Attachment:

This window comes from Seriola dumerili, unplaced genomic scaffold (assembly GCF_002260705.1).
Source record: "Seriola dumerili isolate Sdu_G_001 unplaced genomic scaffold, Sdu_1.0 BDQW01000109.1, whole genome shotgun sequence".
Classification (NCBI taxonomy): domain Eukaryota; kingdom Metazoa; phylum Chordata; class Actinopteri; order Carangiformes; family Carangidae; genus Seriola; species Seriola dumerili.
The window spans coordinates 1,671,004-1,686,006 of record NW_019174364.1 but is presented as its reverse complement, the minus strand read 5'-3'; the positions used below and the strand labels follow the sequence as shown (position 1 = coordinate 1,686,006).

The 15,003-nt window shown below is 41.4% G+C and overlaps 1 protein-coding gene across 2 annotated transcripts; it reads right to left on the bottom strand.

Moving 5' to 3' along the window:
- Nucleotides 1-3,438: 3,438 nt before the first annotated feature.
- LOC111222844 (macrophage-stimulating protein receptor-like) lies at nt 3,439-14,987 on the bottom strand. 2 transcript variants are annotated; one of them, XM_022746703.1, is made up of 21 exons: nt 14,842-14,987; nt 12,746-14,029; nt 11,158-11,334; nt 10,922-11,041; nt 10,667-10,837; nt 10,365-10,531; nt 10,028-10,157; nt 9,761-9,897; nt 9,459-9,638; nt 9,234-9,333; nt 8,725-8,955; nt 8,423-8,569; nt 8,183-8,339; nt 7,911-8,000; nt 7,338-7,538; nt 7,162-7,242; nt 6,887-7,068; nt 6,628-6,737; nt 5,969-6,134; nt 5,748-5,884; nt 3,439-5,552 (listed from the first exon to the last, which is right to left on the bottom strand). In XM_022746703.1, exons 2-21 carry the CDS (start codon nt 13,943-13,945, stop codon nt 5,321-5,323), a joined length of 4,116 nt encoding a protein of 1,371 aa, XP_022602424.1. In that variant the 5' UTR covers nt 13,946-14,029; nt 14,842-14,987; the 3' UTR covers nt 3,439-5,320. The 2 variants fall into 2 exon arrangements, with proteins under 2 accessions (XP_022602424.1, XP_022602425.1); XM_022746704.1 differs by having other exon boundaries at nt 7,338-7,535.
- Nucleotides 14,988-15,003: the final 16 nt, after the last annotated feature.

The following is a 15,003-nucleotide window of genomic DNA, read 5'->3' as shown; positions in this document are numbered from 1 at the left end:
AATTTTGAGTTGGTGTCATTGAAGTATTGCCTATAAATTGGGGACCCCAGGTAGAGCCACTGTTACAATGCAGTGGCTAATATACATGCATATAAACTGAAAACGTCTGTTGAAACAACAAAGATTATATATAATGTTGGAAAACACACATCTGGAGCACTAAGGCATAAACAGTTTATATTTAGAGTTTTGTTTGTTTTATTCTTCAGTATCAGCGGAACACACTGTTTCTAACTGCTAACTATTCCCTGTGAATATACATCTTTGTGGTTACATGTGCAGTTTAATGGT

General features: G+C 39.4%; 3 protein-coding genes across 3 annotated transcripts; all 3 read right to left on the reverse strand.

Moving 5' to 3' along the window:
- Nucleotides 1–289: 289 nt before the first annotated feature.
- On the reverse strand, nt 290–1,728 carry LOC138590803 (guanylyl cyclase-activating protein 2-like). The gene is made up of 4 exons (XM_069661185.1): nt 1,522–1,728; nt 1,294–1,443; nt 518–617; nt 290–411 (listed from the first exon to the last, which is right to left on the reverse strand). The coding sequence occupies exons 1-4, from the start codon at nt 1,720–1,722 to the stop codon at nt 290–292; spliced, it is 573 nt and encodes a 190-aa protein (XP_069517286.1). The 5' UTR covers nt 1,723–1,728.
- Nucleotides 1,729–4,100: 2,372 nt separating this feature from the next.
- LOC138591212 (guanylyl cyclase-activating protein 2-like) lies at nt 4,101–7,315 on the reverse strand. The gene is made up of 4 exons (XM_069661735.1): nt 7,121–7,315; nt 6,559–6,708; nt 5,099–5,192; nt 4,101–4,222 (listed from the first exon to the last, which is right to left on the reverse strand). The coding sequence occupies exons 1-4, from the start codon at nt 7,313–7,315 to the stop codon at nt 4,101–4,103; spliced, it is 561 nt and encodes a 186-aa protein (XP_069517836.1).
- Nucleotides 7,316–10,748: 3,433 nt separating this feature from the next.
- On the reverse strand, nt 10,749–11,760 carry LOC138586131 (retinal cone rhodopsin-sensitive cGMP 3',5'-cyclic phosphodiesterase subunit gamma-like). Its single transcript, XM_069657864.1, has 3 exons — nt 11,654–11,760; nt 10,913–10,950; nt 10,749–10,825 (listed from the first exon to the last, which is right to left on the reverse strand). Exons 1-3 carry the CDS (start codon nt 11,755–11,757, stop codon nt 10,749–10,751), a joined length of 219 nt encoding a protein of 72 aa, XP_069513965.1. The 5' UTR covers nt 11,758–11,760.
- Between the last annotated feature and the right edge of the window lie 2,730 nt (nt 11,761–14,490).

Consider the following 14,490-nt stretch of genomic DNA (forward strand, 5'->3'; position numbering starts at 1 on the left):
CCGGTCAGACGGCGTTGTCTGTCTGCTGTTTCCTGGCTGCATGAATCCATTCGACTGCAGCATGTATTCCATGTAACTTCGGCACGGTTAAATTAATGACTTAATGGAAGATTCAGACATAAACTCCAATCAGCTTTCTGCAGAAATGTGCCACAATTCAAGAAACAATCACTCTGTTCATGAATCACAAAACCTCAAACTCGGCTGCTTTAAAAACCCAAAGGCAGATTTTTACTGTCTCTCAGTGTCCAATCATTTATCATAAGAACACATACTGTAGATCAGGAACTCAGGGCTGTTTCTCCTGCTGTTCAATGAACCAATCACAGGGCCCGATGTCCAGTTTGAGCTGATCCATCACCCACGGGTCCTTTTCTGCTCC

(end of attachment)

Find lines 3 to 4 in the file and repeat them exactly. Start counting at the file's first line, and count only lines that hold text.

Classification (NCBI taxonomy): domain Eukaryota; kingdom Metazoa; phylum Chordata; class Actinopteri; order Carangiformes; family Carangidae; genus Seriola; species Seriola dumerili.
The window spans coordinates 1,671,004-1,686,006 of record NW_019174364.1 but is presented as its reverse complement, the minus strand read 5'-3'; the positions used below and the strand labels follow the sequence as shown (position 1 = coordinate 1,686,006).